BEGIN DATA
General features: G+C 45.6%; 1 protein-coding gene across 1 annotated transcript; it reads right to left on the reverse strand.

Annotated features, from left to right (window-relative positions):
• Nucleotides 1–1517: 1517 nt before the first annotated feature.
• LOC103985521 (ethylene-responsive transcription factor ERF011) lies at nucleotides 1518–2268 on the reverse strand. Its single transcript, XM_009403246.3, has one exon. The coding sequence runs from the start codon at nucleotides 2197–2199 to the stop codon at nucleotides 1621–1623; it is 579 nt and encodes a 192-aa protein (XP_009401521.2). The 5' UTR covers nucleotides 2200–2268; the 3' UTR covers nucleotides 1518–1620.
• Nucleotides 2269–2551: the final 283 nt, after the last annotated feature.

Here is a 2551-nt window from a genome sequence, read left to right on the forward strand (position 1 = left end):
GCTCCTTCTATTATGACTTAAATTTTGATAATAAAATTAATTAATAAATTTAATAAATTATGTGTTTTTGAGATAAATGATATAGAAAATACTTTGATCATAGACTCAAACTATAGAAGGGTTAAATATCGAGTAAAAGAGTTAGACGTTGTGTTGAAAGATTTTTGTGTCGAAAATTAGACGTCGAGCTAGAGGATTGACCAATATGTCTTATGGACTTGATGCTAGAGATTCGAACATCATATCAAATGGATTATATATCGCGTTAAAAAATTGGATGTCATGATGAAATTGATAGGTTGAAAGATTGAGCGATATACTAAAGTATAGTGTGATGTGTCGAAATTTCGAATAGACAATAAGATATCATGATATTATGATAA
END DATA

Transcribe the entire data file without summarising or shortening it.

General features: G+C 45.6%; 1 protein-coding gene across 1 annotated transcript; it reads right to left on the reverse strand.

Annotated features, from left to right (window-relative positions):
• Nucleotides 1–1517: 1517 nt before the first annotated feature.
• LOC103985521 (ethylene-responsive transcription factor ERF011) lies at nucleotides 1518–2268 on the reverse strand. Its single transcript, XM_009403246.3, has one exon. The coding sequence runs from the start codon at nucleotides 2197–2199 to the stop codon at nucleotides 1621–1623; it is 579 nt and encodes a 192-aa protein (XP_009401521.2). The 5' UTR covers nucleotides 2200–2268; the 3' UTR covers nucleotides 1518–1620.
• Nucleotides 2269–2551: the final 283 nt, after the last annotated feature.

Here is a 2551-nt window from a genome sequence, read left to right on the forward strand (position 1 = left end):
GCTCCTTCTATTATGACTTAAATTTTGATAATAAAATTAATTAATAAATTTAATAAATTATGTGTTTTTGAGATAAATGATATAGAAAATACTTTGATCATAGACTCAAACTATAGAAGGGTTAAATATCGAGTAAAAGAGTTAGACGTTGTGTTGAAAGATTTTTGTGTCGAAAATTAGACGTCGAGCTAGAGGATTGACCAATATGTCTTATGGACTTGATGCTAGAGATTCGAACATCATATCAAATGGATTATATATCGCGTTAAAAAATTGGATGTCATGATGAAATTGATAGGTTGAAAGATTGAGCGATATACTAAAGTATAGTGTGATGTGTCGAAATTTCGAATAGACAATAAGATATCATGATATTATGATAA